4.8 The clinical experts explained that caution is needed when Synergo is used for people with pacemakers or implantable cardiac devices. They said these people should have a cardiologist involved in their treatment. The company confirmed that there is information on cardiac monitoring for these people in the user manual for the technology. A clinical expert also explained that 1 person with metal in their pelvis had increased pain with Synergo treatment. Metallic implants are also listed as a precaution in the user manual.
Economic modelling is limited by the available clinical evidence and its relevance to the NHS clinical pathway
4.9 The committee accepted the external assessment centre's (EAC) changes to the company model, which showed treatment with MMC using Synergo was cost saving when compared with MMC alone. However, the committee agreed that the modelled clinical scenario comparing MMC using Synergo with MMC alone does not reflect use of the technology in the NHS so has limited relevance. The committee agreed that the additional analysis by the EAC using data from the HYMN trial better reflected current NHS use and that, in this clinical scenario, use of Synergo is likely to be cost incurring. But the committee also noted that the clinical evidence used to populate the model had substantial limitations, which affected the robustness of the model and the certainty of the results. The committee accepted the EAC's additional economic modelling but considered that, because of the uncertainties and the lack of robust clinical data to inform the model, it was difficult to draw firm conclusions about any cost benefits in high-risk NMIBC after BCG failure or when people cannot have BCG.
4.10 The EAC's additional economic model compared MMC using Synergo with second-line BCG. It assumed that everyone who subsequently has a recurrence is offered and accepts cystectomy. The clinical experts said that not all people are fit enough or willing to have surgery, and that these people would normally have repeat cystoscopy and TURBT every 3 months to monitor disease progression and remove recurrent tumours. The clinical experts also noted that some people with a high risk of progression would not be offered further BCG and would be considered for cystectomy instead. The committee understood the difficulties in modelling because of the lack of relevant data, but did not believe an appropriate comparison was made. The EAC explored the cost impact of reducing how many people had a cystectomy for recurrence after intravesical treatment in all models through additional sensitivity analysis. It also did exploratory modelling evaluating the cost of MMC using Synergo compared with cystectomy. It emphasised that these analyses were exploratory only and had several limitations, including uncertainty about the mortality rate for people unable or unwilling to have a cystectomy. The committee concluded that the modelling and assumptions do not fully capture the clinical management of all people eligible for Synergo. Based on the analyses presented at its preferred position in the treatment pathway Synergo was not likely to be cost saving.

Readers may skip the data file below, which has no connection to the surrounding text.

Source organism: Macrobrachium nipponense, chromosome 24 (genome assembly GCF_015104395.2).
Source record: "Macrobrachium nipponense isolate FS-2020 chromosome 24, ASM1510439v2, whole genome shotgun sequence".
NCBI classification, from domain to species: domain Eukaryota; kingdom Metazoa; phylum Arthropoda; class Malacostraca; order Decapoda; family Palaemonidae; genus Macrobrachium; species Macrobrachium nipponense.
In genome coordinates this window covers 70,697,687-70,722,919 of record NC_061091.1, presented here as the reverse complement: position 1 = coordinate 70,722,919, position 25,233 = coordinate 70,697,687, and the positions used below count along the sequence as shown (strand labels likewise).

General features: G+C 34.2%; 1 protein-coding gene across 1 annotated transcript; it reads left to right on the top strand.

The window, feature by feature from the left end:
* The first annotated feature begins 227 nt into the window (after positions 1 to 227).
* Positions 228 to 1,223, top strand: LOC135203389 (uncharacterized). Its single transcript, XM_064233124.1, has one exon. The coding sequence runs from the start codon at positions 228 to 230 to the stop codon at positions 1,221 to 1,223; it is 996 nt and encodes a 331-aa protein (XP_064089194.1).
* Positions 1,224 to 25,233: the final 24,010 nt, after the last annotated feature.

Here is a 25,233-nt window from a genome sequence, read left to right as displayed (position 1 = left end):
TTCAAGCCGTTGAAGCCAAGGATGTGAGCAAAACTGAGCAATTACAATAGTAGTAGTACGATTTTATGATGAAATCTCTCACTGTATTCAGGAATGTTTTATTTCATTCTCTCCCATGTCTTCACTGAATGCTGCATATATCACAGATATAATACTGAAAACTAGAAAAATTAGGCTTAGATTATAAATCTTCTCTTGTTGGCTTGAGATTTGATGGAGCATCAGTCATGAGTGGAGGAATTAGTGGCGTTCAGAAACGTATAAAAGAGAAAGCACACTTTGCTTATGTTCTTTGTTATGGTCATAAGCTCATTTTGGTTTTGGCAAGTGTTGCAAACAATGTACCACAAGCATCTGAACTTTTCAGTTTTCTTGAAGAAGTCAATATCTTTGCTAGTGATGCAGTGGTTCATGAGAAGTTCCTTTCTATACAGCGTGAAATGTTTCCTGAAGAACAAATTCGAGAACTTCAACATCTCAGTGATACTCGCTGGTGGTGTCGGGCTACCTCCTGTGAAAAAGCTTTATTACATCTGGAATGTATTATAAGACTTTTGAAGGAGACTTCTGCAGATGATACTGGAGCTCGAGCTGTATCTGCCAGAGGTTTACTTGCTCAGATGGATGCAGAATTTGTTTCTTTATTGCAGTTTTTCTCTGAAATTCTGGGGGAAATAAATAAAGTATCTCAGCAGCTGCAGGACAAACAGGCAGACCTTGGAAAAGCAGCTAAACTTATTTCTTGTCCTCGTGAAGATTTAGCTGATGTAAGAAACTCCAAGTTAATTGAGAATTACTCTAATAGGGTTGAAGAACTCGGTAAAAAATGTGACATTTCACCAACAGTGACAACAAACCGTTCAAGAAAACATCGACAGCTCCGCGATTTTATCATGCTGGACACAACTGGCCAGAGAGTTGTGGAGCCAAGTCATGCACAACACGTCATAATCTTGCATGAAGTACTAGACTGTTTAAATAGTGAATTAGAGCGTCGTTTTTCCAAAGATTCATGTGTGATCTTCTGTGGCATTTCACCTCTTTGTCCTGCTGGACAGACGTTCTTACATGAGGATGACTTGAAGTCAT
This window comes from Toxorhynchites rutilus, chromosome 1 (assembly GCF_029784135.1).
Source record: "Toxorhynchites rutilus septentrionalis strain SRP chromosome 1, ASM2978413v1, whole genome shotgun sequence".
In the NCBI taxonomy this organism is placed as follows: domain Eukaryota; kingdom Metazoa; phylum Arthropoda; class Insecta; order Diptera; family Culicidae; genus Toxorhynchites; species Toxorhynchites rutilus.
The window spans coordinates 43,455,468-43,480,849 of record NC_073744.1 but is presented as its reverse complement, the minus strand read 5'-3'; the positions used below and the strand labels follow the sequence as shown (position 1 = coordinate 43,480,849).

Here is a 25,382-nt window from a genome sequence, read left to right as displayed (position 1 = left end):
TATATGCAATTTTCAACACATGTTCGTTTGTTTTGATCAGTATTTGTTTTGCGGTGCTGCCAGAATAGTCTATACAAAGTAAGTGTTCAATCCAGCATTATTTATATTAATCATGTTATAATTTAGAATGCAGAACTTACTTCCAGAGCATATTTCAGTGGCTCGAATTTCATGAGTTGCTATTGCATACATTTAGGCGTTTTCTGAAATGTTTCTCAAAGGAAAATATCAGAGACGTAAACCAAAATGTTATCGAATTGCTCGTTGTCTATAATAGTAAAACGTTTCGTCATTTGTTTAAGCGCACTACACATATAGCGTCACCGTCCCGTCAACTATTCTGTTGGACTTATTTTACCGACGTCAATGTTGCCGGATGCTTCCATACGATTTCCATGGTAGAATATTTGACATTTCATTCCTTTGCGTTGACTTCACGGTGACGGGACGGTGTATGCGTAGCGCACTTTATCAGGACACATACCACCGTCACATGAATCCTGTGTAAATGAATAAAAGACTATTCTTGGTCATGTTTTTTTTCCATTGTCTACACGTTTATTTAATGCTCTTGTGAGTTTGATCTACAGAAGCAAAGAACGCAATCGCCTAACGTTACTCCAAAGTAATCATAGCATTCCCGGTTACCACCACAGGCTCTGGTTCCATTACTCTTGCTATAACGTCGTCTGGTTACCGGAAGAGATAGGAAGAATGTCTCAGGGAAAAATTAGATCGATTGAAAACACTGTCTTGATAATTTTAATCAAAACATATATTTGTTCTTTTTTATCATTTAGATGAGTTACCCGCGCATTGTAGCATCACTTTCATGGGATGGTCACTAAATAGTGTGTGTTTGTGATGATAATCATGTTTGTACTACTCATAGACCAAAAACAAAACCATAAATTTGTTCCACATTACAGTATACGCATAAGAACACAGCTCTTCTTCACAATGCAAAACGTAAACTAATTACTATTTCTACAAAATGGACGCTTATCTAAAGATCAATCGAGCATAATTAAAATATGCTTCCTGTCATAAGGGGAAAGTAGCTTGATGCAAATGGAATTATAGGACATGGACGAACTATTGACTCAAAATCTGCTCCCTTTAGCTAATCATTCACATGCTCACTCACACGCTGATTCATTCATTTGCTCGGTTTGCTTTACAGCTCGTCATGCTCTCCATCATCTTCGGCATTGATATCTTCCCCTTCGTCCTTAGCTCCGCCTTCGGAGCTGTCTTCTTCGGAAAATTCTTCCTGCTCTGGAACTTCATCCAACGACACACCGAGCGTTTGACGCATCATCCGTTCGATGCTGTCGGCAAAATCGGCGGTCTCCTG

In the models Synergo increases QALYs and life years, and reduces radical cystectomies, but the results are uncertain
4.11 The committee noted that in all the models using Synergo resulted in a reduction in radical cystectomies, an increase in total life years and an increase in quality-adjusted life years (QALYs). But the committee concluded that these results were highly uncertain because the models, and the data used to populate them, had limited relevance to the NHS.